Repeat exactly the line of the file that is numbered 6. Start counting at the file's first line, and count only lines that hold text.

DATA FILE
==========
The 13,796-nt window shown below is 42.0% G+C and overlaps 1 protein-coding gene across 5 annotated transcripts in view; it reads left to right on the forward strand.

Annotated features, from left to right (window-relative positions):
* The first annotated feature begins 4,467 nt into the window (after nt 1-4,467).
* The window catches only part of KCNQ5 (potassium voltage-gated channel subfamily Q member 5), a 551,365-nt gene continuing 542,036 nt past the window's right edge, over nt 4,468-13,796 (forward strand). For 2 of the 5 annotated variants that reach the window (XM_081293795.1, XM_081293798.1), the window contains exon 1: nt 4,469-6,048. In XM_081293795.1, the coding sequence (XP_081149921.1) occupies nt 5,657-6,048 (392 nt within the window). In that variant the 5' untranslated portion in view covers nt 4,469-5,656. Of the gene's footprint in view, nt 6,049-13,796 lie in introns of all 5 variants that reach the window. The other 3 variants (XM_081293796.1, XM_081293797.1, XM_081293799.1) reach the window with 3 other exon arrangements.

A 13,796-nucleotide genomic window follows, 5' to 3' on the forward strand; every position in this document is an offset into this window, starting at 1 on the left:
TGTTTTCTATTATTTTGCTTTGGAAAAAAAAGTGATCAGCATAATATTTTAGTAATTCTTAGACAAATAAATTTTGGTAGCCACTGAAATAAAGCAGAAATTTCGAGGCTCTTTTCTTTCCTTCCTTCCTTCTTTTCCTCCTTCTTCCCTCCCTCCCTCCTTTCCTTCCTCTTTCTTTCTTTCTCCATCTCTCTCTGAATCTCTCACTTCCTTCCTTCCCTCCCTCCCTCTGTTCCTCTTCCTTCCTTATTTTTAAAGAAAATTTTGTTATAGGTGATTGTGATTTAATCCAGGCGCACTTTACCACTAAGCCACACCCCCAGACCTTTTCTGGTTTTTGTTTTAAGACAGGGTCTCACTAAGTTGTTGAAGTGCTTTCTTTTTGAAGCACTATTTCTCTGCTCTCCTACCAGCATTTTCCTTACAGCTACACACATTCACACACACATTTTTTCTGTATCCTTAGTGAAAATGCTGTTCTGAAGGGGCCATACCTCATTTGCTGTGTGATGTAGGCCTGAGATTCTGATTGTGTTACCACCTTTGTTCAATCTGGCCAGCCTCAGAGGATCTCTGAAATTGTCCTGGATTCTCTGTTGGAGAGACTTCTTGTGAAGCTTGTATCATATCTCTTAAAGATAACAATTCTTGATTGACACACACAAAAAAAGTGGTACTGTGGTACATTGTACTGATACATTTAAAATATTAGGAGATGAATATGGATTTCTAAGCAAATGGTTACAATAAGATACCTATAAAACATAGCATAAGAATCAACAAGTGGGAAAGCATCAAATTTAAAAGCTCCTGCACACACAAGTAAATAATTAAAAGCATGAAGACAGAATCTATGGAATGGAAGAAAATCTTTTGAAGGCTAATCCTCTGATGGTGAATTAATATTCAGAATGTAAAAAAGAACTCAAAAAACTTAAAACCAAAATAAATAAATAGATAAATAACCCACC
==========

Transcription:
TGTTTTCTATTATTTTGCTTTGGAAAAAAAAGTGATCAGCATAATATTTTAGTAATTCTTAGACAAATAAATTTTGGTAGCCACTGAAATAAAGCAGAAATTTCGAGGCTCTTTTCTTTCCTTCCTTCCTTCTTTTCCTCCTTCTTCCCTCCCTCCCTCCTTTCCTTCCTCTTTCTTTCTTTCTCCATCTCTCTCTGAATCTCTCACTTCCTTCCTTCCCTCCCTCCCTCTGTTCCTCTTCCTTCCTTATTTTTAAAGAAAATTTTGTTATAGGTGATTGTGATTTAATCCAGGCGCACTTTACCACTAAGCCACACCCCCAGACCTTTTCTGGTTTTTGTTTTAAGACAGGGTCTCACTAAGTTGTTGAAGTGCTTTCTTTTTGAAGCACTATTTCTCTGCTCTCCTACCAGCATTTTCCTTACAGCTACACACATTCACACACACATTTTTTCTGTATCCTTAGTGAAAATGCTGTTCTGAAGGGGCCATACCTCATTTGCTGTGTGATGTAGGCCTGAGATTCTGATTGTGTTACCACCTTTGTTCAATCTGGCCAGCCTCAGAGGATCTCTGAAATTGTCCTGGATTCTCTGTTGGAGAGACTTCTTGTGAAGCTTGTATCATATCTCTTAAAGATAACAATTCTTGATTGACACACACAAAAAAAGTGGTACTGTGGTACATTGTACTGATACATTTAAAATATTAGGAGATGAATATGGATTTCTAAGCAAATGGTTACAATAAGATACCTATAAAACATAGCATAAGAATCAACAAGTGGGAAAGCATCAAATTTAAAAGCTCCTGCACACACAAGTAAATAATTAAAAGCATGAAGACAGAATCTATGGAATGGAAGAAAATCTTTTGAAGGCTAATCCTCTGATGGTGAATTAATATTCAGAATGTAAAAAAGAACTCAAAAAACTTAAAACCAAAATAAATAAATAGATAAATAACCCACC